01 November, 2010


Not a new class, but rather another option for the method of a magic-user's madness, the Leycaster uses ley lines to power and shape his wizardry. Not only does a caster's distance from a ley line determine how strong his spells might be, they may also dictate the most efficacious type of thaumaturgy for the area. In some cases, the presence of certain types of ley lines might even provide the imaginative magic-user with the raw energy needed for the spontaneous weaving of singular sorceries.

The first thing a trained Leycaster learns is how to attune his senses to the presence and power of the lines. Not all wizarding adventurers need be skilled in this endeavor, but one who uses the ley lines will immediately sense their presence. Does this require the DM to map out a complex network overlaying his milieu? Although the option is there to place lines for specific purposes, to serve either setting or story, it's certainly not necessary. Simply roll 2 six sided dice on the following table when leycaster or DM have a need.

  • 2 - a dead zone. Powerless! Hopefully you have a dagger.
  • 3 - distant. Spells will automatically cast with minimum variables, and targets get bonuses to their saves.
  • 4,5 - far. Spell variables are rolled normally, but any result over half is reduced to half.
  • 6-8 - normal. Spells function as usual within the rules.
  • 9,10 - nearby. Spell variables are rolled normally, but any result under half is increased to half.
  • 11 - close. As nearby, but targets get penalties to their saving throws.
  • 12 - immediate. Spells will automatically cast with maximum variables, and targets get penalties to their saves.

If the result is 9 or higher, the magic-user has a chance to actually see the ley line. This can be checked either with an intelligence check, or by rolling 2 or less on one six sided die, as preferred by the DM. If the ley line is visible, and the leycaster is able to get within close range of it (usually 30 yards or so) he can try to utilise it directly to power spontaneous magic appropriate to his level, and to the nature of the ley line itself.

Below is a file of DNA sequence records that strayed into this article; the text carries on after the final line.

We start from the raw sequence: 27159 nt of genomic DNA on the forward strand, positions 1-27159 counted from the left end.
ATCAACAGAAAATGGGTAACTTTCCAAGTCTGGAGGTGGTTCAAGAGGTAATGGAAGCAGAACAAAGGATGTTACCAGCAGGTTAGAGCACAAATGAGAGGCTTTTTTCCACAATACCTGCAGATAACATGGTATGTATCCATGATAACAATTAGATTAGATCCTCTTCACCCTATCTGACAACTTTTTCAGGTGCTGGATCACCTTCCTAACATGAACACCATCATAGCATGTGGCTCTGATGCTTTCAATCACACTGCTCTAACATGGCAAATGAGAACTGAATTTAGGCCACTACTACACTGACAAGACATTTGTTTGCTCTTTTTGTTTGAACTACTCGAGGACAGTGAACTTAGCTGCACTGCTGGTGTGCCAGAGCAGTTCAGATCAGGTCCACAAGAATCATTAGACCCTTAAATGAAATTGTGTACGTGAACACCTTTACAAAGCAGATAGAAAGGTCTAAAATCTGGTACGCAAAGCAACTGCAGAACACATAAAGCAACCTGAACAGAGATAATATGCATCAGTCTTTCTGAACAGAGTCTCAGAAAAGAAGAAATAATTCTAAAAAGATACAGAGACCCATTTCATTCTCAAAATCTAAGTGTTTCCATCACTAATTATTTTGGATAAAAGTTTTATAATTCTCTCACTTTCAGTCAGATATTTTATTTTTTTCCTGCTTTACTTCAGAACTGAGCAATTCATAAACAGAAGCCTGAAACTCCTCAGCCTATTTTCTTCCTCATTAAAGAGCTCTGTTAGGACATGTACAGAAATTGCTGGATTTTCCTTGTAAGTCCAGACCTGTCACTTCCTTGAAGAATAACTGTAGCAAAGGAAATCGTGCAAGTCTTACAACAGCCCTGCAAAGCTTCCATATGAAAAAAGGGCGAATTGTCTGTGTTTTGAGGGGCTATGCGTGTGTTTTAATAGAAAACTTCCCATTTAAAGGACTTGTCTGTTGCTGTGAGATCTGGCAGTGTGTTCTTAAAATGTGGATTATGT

When a leycaster is intent on tapping a line directly, the DM can roll upon, or choose freely from the following list of line types. Indeed, the DM is encouraged to add to or subtract from this list as appropriate to his own milieu.

  1. Earth - a western and eastern element
  2. Air - a western element
  3. Fire - a western and eastern element
  4. Water - a western and eastern element
  5. Metal - an eastern element
  6. Wood - an eastern element
  7. Astral
  8. Ethereal

If close to a ley line, and so attuned to it as to be able to see it, the caster may then use its energy to create a wide variety of effects. Any magic so cast will require at least one round of effort and focus to take effect, and will directly evince the nature of the line in question. Proximity to an air line, for example, might enable levitation or even flight, as appropriate to the level of the caster. Even a first level leycasting magic-user would be able to at least levitate if standing directly under a ley line of air, though his speed and ultimate height might be severely limited.

These effects, as rare an occurrence as they might be, do not use up the resources associated with spellcasting typical to the setting, whether memorisation slots, spell points, or some other commodity. The effort can still be prohibitively tiring if overused.

The position of ley lines is often related to their nature. Thus, air lines often lie at least a dozen feet up from ground level. Earth lines lie upon the ground, and at times even travel beneath it. Water lines are often found passing through a natural spring, or along an unusually straight and fast portion of river.

The most powerful configuration of ley lines is an intersection or nexus of multiple lines. These should almost always be specifically placed by the DM. Not only do they lend themselves to the casting, creation and maintenance of unusually powerful magic, they also often mark the location of gates, portals and other cracks in the fabric of reality. Whether the foci cause the tears, or the tearing leads to the foci is a matter of long debate among the arcane-minded. Whichever is true, those who utilise these powerful locations can sometimes become the unwitting conduit of interplanar congress. Likewise, those with other motives sometimes seek them out specifically to cause such temporal disruptions. Such sites often become the grounds of arcane edifices, such as circles of standing stones or wizard towers.

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